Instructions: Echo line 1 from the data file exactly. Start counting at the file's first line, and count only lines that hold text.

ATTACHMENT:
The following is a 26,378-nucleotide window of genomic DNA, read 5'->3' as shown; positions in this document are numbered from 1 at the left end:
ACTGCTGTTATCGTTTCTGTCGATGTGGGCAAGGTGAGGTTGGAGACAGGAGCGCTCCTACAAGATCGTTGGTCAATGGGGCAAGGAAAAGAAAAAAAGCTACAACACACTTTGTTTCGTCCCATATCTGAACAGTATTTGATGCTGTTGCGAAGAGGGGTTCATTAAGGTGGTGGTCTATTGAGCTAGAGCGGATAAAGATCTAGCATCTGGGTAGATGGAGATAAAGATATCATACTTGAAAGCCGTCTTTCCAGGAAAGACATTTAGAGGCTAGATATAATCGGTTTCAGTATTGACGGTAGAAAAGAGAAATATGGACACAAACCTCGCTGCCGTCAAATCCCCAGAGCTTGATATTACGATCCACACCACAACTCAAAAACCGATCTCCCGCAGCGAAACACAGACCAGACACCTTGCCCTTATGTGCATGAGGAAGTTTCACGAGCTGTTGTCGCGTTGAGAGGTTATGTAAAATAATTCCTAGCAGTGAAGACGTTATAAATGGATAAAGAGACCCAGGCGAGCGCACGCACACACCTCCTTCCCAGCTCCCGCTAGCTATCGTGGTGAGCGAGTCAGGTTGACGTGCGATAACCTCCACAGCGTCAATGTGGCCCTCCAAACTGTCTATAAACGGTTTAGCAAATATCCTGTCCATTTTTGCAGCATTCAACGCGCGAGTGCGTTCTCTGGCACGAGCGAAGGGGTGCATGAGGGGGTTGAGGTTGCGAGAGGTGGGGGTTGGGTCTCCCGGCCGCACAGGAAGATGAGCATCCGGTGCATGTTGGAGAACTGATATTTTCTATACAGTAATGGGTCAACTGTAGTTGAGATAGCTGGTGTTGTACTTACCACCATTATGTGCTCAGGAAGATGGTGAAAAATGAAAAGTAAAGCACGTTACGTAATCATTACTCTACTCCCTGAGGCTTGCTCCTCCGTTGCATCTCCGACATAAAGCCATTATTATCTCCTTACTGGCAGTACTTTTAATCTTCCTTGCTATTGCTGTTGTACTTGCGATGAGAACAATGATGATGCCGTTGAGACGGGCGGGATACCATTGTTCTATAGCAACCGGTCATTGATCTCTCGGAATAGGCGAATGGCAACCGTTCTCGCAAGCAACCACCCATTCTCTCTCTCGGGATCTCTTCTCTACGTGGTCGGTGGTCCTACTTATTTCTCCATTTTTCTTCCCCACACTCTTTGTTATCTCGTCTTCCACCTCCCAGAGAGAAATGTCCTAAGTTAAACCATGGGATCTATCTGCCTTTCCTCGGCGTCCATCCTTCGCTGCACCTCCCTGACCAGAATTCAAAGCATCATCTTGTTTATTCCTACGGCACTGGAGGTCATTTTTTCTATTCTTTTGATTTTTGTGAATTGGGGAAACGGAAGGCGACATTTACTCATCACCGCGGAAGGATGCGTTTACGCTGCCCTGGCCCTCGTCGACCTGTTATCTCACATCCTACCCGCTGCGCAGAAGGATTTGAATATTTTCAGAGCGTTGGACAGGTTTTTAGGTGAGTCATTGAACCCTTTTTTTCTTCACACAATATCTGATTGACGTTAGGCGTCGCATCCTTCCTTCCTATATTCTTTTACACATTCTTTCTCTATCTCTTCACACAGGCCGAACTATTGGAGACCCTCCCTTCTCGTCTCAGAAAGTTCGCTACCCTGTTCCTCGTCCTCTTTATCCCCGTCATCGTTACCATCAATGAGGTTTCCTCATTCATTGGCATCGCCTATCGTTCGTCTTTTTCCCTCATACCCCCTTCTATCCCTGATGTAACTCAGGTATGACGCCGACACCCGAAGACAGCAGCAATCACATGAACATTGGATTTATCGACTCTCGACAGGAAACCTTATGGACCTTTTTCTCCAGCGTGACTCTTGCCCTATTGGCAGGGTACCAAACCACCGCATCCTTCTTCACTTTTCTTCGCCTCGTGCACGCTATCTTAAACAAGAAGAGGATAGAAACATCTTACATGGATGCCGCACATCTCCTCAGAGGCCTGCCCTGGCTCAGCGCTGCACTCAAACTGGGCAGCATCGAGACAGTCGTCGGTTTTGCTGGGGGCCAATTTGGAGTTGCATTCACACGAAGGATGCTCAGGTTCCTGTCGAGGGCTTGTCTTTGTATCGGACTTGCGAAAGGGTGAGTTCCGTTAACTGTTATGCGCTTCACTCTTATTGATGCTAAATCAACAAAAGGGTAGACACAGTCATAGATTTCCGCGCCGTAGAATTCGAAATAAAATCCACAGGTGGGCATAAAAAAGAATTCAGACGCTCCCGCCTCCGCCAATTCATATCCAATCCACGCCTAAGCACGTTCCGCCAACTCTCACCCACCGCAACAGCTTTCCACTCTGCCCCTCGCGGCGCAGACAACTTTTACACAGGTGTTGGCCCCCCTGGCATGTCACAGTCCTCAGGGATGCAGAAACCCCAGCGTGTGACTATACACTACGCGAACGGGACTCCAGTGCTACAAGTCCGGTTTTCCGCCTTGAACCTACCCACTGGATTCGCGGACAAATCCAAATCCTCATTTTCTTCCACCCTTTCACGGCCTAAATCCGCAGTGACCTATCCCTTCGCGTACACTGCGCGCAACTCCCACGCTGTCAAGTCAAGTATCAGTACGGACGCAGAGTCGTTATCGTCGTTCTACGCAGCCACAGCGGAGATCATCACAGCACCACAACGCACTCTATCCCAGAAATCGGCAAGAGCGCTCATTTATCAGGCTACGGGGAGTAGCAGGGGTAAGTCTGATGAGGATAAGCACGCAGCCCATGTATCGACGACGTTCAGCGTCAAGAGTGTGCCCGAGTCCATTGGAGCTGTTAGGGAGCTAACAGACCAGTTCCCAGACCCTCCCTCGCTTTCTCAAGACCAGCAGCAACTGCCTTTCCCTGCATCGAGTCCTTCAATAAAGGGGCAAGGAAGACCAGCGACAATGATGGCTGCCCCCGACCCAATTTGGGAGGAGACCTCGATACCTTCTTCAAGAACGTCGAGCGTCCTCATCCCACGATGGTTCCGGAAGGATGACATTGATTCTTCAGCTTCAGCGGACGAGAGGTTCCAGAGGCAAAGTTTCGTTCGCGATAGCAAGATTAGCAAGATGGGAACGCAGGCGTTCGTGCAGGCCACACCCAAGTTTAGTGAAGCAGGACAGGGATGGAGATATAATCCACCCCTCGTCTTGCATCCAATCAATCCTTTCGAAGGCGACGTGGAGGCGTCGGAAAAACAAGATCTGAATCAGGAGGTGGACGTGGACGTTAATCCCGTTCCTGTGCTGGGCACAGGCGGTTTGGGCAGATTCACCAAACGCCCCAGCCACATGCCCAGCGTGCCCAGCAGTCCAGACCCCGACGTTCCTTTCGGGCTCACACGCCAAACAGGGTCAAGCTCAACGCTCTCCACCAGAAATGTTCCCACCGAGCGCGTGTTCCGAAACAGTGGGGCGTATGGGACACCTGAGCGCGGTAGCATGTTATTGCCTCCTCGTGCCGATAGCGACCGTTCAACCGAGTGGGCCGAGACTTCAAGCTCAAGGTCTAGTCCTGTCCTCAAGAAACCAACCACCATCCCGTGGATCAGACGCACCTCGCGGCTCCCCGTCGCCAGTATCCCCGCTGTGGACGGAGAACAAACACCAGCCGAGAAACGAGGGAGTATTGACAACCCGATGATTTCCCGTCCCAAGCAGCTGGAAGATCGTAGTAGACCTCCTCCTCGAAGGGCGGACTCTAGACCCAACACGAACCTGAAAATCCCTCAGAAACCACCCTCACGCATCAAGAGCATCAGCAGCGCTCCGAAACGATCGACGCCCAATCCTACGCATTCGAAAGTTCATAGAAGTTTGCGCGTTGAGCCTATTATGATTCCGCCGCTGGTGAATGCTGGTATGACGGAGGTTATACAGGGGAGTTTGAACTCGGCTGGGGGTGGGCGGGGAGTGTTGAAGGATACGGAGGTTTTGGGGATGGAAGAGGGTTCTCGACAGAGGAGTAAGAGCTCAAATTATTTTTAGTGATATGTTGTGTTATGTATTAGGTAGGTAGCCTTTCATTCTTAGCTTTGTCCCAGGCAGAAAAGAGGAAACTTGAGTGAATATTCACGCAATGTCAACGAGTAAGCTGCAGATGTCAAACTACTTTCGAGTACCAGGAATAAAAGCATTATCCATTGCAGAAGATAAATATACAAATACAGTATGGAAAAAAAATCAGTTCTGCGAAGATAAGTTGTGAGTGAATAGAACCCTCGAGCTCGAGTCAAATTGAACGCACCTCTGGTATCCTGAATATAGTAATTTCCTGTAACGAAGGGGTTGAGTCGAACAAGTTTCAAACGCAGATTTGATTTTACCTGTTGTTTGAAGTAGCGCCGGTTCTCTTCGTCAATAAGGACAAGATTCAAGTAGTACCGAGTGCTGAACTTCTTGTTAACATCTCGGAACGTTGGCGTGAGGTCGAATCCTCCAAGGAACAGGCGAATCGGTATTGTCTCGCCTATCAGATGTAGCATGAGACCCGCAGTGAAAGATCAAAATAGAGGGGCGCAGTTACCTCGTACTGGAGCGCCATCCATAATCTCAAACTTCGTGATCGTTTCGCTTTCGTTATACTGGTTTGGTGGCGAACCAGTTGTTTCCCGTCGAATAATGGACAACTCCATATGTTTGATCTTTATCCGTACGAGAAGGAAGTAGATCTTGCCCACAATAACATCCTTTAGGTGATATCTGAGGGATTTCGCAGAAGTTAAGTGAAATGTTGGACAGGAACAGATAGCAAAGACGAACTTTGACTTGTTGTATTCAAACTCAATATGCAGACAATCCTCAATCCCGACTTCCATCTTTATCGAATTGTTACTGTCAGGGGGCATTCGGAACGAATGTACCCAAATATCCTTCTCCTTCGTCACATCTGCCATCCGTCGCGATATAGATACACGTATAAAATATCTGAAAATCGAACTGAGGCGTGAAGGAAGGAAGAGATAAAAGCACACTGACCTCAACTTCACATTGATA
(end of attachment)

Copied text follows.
The following is a 26,378-nucleotide window of genomic DNA, read 5'->3' as shown; positions in this document are numbered from 1 at the left end: